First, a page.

–The current issue of The Economist includes in its Arts section an article entitled “The Flyte club.” This is the magazine’s commemoration of the 75th anniversary of the publication of Brideshead in 1945. After a brief survey of the somewhat surprising initial reception of the book in postwar Britain, given that that it relies heavily on religion and nostalgia to convey its story, the article comes to its core subject. This is the equally surprising and perhaps even more widespread reception of the book by a later generation as a result of the 1981 Granada TV serial. Here’s an excerpt from that portion of the article:
…Waugh, who died in 1966, might have been shocked by the next stage in this zombie afterlife. Directed by Charles Sturridge and Michael Lindsay-Hogg, with a star-strewn cast including Laurence Olivier, Anthony Andrews … and Jeremy Irons …, an 11-hour television adaptation of his novel began to air in Britain in October 1981. This lavish feast of nostalgia set off a national cult. Students and others mimicked the languid extravagance of doomed, drunken Sebastian, toting his teddy bear at Oxford, and his spoiled pals.
Smokestack industries were dying under Margaret Thatcher’s government; unemployment soared and inner cities rioted. But in many living rooms, the aristocracy was back in vogue. The fairy-tale nuptials of Prince Charles and Lady Diana Spencer fed the mood. “We have really touched a nerve,” said Derek Granger, the producer of the series. […]
In Britain hardly any members of this new Flyte club actually belonged to the sparse upper classes. They came from the bourgeois middle and, after some play-acting at university, went back to it. For most, Brideshead mania left no lasting trace. For a fateful few, it did.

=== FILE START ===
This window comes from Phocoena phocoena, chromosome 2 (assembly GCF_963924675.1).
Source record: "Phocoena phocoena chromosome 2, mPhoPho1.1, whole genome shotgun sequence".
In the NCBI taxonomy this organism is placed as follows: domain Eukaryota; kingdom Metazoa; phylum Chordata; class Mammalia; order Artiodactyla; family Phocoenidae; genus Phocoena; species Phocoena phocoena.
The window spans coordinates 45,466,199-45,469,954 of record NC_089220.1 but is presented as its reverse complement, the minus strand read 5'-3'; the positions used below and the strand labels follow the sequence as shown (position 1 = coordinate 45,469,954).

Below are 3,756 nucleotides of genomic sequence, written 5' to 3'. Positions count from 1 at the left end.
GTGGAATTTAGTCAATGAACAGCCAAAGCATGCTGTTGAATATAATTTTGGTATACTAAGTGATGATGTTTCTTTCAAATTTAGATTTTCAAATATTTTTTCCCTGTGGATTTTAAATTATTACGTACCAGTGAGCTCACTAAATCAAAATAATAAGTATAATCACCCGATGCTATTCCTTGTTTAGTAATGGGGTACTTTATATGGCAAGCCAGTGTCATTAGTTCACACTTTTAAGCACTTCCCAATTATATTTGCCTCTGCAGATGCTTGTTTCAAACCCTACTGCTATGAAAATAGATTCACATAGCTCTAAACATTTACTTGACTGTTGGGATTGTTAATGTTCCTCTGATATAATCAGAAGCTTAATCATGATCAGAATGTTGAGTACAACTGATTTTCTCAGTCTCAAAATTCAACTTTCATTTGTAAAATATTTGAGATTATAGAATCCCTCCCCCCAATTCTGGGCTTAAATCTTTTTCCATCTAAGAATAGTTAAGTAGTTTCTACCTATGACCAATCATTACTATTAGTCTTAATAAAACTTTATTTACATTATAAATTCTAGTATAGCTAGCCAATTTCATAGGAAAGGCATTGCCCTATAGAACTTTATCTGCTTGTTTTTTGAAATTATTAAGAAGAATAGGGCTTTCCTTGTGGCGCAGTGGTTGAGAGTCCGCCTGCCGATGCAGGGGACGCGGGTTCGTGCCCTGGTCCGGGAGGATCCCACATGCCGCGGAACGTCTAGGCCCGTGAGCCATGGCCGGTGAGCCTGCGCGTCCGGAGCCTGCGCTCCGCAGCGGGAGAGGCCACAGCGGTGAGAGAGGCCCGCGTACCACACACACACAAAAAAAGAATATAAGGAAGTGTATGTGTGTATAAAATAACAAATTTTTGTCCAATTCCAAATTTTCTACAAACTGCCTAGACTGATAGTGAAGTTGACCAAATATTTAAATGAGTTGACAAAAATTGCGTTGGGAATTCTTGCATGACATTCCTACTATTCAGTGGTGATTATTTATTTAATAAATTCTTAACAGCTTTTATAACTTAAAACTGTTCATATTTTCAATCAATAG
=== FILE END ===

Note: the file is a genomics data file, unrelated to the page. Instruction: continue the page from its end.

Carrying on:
Here the article goes on to discuss the Brideshead impact on politicians such as Boris Johnson and David Cameron who came under the spell of the TV series while cavorting in the Bullingdon Club at Oxford, satirized in an earlier Waugh volume.
–Gerard Kilroy writing in The Tablet takes the opportunity presented by its 75th anniversary to survey the religious themes of the book. He provides an excellent and compact summary of the major religious features as well as some that have tended to be overlooked by other commentators. The article is recommended to those looking for an accurate, dispassionate and coherent discussion of these religious matters. And even those who regard the religious portions of the novel as tedious and tendentious will find much to like in Gerard Kilroy’s concise coverage. Here’s an excerpt from the ending:
Despite all the criticism it has received for what Edmund Wilson called its “cult of the high nobility”, it grants the respectable Bridey, a leading Knight of Malta, only a refracted account of an audience with the Pope. Centre stage, Waugh invites the reader to a feast of admiration for the “grace of God” and its operation on Lord Marchmain, Sebastian, Julia, Cara and Charles. They, and Brideshead, are worth a fatted calf or two on the novel’s seventy-fifth birthday. (Perhaps now, more than ever, when hope is in short supply, may be the time to show again the television adaptation in 1981 by the Jesuit-educated Charles Sturridge, making “our inward vision clear”). […]
Brideshead Revisited is an assertion of hope in time of dreadful darkness, of the eschatological triumph of divine grace in a very human Church. The Preface he wrote in April 1946 for the US edition of Edmund Campion, reissued to surf on the success in America of Brideshead, makes clear Waugh’s horror at the “prison camps of Eastern and South Eastern Europe, of cruelty and degradation more frightful than anything in Tudor England”. It is a sense of the seriousness and scale of the evil which they faced that lies behind the image of “the same pure light shining in the darkness, uncomprehended”.
Gerard Kilroy is also, I believe, a co-editor of the Edmund Campion volume of the Complete Works of Evelyn Waugh.